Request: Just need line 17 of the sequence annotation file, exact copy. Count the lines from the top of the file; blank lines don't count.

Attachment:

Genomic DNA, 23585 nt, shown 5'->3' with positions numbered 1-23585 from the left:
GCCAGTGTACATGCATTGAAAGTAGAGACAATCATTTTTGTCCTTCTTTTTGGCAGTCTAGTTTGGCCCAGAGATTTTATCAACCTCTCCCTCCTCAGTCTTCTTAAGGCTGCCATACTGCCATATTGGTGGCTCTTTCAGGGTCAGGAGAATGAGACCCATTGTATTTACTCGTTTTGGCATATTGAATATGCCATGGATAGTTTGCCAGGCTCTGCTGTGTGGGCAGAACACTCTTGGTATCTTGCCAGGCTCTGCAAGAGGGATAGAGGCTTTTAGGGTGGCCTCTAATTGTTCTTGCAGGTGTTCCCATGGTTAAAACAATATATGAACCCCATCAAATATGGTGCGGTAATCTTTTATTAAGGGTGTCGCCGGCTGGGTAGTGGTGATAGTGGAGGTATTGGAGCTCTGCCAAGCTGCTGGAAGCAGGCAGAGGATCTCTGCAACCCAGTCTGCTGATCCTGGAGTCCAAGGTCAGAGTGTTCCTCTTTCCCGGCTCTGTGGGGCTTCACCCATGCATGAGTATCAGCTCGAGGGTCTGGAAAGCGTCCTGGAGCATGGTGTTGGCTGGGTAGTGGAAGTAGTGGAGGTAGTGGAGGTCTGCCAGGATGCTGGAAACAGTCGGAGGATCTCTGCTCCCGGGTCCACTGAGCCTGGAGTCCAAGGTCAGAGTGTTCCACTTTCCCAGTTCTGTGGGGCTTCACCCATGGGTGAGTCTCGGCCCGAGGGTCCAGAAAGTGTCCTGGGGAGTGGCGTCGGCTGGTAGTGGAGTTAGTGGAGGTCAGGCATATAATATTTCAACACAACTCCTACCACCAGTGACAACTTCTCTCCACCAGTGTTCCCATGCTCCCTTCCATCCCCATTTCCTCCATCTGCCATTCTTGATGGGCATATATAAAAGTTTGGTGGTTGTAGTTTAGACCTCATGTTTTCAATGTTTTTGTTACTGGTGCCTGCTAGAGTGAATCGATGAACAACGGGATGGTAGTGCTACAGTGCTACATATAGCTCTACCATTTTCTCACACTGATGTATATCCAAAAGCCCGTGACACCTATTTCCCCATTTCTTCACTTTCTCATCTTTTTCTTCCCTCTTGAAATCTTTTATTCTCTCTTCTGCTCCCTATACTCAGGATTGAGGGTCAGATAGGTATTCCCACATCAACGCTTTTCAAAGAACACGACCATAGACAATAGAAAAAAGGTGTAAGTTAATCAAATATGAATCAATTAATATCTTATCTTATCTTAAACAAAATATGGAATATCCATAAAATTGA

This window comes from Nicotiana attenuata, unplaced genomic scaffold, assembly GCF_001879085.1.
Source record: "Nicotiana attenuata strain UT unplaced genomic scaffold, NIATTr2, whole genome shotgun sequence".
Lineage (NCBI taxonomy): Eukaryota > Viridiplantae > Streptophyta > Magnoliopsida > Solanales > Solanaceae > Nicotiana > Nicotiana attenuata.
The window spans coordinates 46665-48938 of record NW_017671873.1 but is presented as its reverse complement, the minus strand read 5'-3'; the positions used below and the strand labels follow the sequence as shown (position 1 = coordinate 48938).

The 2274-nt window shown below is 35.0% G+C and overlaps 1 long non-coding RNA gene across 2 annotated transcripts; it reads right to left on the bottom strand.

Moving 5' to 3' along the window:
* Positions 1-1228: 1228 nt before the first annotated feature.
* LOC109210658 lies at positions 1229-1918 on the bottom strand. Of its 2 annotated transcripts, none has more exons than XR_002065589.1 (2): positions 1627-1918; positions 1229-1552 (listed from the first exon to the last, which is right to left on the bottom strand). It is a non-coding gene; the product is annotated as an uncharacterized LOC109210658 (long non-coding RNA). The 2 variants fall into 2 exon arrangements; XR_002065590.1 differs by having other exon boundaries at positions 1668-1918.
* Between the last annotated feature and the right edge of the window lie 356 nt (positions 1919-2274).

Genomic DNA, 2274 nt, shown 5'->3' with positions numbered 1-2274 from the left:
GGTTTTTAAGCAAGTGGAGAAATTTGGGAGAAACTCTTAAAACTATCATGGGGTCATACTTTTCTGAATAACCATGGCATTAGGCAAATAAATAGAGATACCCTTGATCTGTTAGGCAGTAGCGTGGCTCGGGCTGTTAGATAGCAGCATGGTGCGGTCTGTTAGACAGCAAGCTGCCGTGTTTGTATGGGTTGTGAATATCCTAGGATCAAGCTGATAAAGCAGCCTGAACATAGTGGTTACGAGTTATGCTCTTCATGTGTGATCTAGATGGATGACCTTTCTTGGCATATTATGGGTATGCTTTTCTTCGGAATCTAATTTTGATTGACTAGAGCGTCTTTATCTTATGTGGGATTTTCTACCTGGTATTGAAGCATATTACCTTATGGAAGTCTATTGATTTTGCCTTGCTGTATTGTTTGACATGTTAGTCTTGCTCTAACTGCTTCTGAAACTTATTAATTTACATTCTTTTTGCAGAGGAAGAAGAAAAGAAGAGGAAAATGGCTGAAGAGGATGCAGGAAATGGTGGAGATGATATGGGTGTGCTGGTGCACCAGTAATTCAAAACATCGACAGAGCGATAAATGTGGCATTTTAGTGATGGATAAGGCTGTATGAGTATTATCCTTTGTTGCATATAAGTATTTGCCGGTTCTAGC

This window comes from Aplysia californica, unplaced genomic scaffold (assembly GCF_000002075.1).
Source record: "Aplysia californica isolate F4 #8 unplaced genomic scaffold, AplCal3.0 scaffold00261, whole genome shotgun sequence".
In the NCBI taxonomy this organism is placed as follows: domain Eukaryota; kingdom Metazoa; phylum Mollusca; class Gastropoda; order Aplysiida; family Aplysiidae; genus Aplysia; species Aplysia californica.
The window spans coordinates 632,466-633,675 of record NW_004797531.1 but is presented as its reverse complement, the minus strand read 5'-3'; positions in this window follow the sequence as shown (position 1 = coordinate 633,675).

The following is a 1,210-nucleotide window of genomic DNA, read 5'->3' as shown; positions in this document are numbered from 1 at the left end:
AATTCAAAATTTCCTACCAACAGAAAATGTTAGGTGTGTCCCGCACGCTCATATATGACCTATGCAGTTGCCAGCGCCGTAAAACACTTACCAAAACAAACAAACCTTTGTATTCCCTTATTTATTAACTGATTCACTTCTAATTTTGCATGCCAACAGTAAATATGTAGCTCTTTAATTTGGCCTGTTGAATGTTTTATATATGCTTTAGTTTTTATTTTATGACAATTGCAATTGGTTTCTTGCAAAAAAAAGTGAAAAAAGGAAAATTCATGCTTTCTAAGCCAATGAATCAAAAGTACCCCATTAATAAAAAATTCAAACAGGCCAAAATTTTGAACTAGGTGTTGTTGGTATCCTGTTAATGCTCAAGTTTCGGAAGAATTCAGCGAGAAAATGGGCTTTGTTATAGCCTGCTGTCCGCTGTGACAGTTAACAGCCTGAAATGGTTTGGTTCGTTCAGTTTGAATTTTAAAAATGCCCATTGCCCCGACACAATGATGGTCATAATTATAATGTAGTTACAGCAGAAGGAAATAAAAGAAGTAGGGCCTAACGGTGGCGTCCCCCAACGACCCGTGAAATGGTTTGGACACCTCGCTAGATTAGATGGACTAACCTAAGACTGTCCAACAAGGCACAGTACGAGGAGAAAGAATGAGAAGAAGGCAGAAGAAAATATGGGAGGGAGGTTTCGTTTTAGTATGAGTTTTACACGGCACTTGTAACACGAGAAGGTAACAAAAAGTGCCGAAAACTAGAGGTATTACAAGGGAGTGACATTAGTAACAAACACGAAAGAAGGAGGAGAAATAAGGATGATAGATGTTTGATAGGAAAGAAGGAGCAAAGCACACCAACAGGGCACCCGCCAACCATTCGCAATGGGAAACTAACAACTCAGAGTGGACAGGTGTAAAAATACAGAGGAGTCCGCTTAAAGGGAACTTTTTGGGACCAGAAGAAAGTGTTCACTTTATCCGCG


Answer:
The window spans coordinates 632,466-633,675 of record NW_004797531.1 but is presented as its reverse complement, the minus strand read 5'-3'; positions in this window follow the sequence as shown (position 1 = coordinate 633,675).